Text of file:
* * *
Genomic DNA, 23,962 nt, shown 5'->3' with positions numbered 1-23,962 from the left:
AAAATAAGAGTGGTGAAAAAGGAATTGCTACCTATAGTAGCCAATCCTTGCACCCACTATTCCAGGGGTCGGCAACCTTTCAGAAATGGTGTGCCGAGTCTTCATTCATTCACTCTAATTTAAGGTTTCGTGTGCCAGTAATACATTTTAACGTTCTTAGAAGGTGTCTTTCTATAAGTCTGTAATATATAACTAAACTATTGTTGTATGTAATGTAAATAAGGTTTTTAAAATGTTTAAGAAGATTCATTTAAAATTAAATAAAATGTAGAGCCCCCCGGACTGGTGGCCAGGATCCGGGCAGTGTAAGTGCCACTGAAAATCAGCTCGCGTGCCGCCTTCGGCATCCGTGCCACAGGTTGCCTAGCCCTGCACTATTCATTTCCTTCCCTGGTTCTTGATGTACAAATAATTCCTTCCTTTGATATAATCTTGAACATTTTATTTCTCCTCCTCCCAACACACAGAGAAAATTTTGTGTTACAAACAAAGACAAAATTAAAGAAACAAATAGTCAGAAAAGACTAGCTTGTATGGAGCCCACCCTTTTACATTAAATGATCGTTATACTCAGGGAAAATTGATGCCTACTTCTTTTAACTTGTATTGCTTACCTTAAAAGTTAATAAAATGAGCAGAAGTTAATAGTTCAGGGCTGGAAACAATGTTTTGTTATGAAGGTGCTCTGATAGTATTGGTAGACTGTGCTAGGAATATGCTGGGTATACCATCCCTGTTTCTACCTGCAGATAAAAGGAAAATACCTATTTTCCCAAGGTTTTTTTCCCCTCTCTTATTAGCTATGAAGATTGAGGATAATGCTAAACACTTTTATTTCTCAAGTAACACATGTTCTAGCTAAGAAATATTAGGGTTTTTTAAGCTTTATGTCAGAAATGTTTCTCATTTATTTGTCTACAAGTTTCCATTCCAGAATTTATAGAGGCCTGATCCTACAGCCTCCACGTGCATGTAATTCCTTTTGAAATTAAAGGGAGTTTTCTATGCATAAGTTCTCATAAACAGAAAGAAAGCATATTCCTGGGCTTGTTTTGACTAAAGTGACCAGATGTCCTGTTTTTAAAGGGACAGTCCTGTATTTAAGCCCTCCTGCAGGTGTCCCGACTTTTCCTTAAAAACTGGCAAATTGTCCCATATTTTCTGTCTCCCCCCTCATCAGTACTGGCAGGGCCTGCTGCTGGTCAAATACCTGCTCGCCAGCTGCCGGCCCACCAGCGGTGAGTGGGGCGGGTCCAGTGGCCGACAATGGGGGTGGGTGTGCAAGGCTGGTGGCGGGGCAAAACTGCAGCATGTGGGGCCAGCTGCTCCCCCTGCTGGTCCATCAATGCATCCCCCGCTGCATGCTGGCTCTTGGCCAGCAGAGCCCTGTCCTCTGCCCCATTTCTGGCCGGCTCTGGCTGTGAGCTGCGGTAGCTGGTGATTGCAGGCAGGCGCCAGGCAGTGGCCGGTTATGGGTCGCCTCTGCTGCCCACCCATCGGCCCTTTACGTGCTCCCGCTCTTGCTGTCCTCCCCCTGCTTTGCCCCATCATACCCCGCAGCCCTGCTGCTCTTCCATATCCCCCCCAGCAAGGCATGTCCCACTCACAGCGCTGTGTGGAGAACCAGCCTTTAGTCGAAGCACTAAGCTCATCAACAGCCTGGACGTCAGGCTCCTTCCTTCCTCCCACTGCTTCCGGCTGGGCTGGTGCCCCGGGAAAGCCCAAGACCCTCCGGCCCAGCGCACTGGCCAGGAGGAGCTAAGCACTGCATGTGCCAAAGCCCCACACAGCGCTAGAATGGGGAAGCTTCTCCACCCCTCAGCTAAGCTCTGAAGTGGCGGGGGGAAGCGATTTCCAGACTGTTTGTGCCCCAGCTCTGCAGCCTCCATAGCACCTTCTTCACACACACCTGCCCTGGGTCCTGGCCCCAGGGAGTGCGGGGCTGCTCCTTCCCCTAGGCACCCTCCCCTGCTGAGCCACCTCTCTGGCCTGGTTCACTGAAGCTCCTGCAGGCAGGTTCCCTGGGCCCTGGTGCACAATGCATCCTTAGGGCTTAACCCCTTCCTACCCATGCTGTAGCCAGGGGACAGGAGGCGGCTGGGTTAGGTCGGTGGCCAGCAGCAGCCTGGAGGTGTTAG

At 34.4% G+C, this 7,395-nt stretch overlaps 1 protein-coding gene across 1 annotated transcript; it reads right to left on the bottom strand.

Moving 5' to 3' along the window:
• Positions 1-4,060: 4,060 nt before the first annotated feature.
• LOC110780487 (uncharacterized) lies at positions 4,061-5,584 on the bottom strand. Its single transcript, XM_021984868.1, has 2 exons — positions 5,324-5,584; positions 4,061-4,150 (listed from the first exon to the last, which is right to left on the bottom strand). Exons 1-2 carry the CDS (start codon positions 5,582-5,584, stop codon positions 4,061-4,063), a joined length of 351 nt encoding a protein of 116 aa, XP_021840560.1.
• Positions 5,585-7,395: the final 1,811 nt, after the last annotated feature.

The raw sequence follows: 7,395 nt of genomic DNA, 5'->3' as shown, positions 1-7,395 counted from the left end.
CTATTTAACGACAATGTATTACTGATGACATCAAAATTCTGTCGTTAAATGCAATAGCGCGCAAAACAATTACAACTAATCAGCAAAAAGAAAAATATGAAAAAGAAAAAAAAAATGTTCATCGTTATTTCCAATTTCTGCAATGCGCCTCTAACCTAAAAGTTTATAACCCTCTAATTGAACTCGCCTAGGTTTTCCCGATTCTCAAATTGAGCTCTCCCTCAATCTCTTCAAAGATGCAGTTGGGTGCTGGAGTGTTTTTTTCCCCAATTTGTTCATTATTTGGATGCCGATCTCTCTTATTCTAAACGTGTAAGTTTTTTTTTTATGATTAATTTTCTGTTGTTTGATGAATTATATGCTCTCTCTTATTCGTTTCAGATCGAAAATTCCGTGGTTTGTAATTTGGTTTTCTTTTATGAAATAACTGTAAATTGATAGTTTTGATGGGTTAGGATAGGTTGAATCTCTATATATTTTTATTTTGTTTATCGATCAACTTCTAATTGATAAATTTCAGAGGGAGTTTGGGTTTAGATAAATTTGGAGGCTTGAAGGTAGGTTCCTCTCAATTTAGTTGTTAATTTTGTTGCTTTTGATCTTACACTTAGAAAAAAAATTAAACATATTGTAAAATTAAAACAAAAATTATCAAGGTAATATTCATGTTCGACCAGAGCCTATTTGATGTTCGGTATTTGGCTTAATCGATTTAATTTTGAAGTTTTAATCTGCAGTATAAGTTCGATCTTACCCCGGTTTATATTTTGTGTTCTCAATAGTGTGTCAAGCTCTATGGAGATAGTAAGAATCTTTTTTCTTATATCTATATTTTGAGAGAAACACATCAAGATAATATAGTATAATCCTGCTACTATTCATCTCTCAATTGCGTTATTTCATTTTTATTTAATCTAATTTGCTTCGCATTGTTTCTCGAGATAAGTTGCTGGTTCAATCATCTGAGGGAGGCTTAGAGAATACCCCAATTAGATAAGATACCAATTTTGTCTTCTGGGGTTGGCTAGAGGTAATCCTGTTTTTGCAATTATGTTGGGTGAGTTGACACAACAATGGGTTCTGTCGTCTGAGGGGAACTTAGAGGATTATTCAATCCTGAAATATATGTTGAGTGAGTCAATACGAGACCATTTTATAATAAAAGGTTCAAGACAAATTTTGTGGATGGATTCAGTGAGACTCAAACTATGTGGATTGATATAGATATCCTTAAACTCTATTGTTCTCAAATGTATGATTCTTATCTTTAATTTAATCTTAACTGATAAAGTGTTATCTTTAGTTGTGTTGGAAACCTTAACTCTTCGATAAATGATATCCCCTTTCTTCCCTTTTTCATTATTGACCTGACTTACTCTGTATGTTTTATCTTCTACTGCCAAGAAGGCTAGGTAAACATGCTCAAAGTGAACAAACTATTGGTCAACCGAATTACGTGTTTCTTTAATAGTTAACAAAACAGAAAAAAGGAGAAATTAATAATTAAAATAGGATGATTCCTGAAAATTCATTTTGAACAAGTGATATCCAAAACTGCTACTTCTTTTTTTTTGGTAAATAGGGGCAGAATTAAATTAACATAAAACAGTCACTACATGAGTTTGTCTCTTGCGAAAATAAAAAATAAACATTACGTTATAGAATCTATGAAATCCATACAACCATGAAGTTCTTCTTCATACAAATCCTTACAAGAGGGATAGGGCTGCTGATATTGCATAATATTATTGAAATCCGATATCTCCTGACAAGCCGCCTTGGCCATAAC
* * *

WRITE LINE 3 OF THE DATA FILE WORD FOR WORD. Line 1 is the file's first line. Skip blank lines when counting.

At 34.4% G+C, this 7,395-nt stretch overlaps 1 protein-coding gene across 1 annotated transcript; it reads right to left on the bottom strand.